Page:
Inverness NDP candidate Joanna Clark

PORT HOOD: The NDP candidate in Inverness says now is the perfect time for drastic change, as we need bold solutions to the systems that have been strained for far too long.

Recent university graduate Joanna Clark, who has lived in Port Hood the majority of her life and is a substitute teacher, indicated she believes in a thriving Inverness and it’s important for young people to use their voices in a powerful way.

“We need to amplify that voice. A lot of the narrative over the past few years has been focused on youth-adolescent apathy, however it is time for us to stand up and change the narrative,” Clark told The Reporter. “Young folks care about many issues such as the student-debt crisis, the climate crisis, access to mental health services, and equitable healthcare.”

As she has become older, she has come to genuinely appreciate the beauty of this town and this island; recognizing that she lives in an amazing community.

Over the past five years, the 26-year-old mother has been involved in advocating for accessible and equitable post-secondary education, affordable childcare, and improvements on sexual violence prevention.

“My dedication to these issues and many more has led me to fight for the things rural Inverness communities need,” Clark said. “As a recent graduate from university, a teacher, and a young mom in a rural community, I have developed a passion for issues young people are currently facing, like the high cost of living, lack of housing and childcare, and low wages.”

After graduating high school from Dalbrae Academy in 2013, Clark attended Université Sainte-Anne, where she completed a Bachelor of Arts/Bachelor of Education (BA/BEd), which was mostly completed in French.

“My time in university is what sparked my interest in politics,” she said. “I became involved in my student’s union and later a member of the provincial executive for the Canadian Federation of Students.”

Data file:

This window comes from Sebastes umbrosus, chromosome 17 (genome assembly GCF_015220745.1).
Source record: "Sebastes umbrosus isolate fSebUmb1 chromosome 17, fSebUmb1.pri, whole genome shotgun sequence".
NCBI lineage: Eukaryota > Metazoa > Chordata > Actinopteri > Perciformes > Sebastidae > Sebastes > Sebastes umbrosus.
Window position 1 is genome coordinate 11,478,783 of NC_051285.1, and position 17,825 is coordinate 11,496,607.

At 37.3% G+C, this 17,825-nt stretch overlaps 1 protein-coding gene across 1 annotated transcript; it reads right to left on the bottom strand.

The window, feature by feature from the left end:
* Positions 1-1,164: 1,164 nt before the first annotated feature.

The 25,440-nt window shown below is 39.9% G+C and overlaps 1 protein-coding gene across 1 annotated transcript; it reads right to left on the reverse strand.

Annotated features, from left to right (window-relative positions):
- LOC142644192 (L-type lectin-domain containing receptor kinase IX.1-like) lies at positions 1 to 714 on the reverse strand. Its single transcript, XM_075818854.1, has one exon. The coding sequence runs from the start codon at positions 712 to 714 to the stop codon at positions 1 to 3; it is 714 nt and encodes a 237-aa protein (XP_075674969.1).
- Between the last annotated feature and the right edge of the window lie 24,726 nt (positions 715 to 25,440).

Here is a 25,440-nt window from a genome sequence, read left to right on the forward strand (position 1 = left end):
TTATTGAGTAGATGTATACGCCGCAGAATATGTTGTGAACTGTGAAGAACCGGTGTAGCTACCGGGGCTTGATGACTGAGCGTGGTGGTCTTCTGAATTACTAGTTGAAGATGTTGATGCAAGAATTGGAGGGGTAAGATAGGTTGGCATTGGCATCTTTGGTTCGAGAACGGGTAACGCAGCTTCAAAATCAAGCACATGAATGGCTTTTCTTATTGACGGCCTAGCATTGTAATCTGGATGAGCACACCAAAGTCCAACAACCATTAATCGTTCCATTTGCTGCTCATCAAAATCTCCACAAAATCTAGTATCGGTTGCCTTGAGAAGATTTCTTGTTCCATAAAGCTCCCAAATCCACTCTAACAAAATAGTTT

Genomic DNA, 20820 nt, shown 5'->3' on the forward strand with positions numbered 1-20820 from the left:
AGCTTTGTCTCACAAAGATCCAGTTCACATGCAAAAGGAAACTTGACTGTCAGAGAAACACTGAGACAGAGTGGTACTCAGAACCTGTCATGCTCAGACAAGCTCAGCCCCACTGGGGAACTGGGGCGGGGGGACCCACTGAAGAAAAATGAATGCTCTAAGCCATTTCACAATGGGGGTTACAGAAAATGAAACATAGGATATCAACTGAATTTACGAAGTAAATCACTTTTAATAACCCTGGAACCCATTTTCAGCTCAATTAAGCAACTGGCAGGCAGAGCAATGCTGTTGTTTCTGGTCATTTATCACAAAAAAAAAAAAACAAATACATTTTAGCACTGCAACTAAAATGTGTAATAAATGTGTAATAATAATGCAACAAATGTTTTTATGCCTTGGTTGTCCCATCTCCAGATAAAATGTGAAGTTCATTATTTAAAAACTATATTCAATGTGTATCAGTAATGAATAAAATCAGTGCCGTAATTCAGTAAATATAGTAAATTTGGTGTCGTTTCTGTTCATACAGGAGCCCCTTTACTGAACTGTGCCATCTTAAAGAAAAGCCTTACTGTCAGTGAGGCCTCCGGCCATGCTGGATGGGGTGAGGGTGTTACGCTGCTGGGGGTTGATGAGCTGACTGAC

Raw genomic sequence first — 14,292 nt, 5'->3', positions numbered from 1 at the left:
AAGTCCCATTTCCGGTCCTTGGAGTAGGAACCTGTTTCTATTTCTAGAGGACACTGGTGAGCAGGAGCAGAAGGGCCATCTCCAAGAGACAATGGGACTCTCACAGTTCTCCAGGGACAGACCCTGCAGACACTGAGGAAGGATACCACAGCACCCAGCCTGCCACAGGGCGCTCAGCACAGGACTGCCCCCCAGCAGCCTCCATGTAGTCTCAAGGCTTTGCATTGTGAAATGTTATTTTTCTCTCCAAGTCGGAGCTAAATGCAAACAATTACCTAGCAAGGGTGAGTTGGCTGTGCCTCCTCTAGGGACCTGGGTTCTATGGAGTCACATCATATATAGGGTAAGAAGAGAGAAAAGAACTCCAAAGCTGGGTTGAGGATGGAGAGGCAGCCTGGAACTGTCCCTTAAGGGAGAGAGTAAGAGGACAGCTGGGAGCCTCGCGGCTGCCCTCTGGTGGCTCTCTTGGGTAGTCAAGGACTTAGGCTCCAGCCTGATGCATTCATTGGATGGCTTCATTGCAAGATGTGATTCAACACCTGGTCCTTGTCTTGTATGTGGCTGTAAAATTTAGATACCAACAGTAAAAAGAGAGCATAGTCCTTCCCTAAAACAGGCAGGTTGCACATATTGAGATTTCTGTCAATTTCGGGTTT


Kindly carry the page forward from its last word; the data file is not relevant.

While she suggested much of her work has been focused on student issues, she has come to realize that those core issues are not unique to students, but rather they are issues most people are facing in our province, and especially our rural communities.

“It kind of makes this natural jump from students to everyone else,” Clark said. “The NDP presents a lot of progressive and drastic solutions to problems that have just been exacerbated and highlighted in the past year.”

It’s time, she said, to come to the table with these drastic solutions if we want to see substantial change coming out of the pandemic.

She highlights one of her personal skills that would not only benefit her representing her potential constituents in Halifax, but also one that would help her connect with some on a more personal level.

“As I am fluent in both French and English, I am able to not only represent constituents in Acadian communities,” Clark explained, “but (also) to work with them on the things that matter to them.”

She indicated she couldn’t be more proud to be a representative for a political party that has nominated a historic number of women and gender-diverse candidates as the NDP have.

“It’s a really cool opportunity to be a part of something that goes in line with a better vision for the future,” Clark said. “I think it’s important to amplify all the different voices we have around the table, and at the end of the day, that’s how we achieve an equitable society.”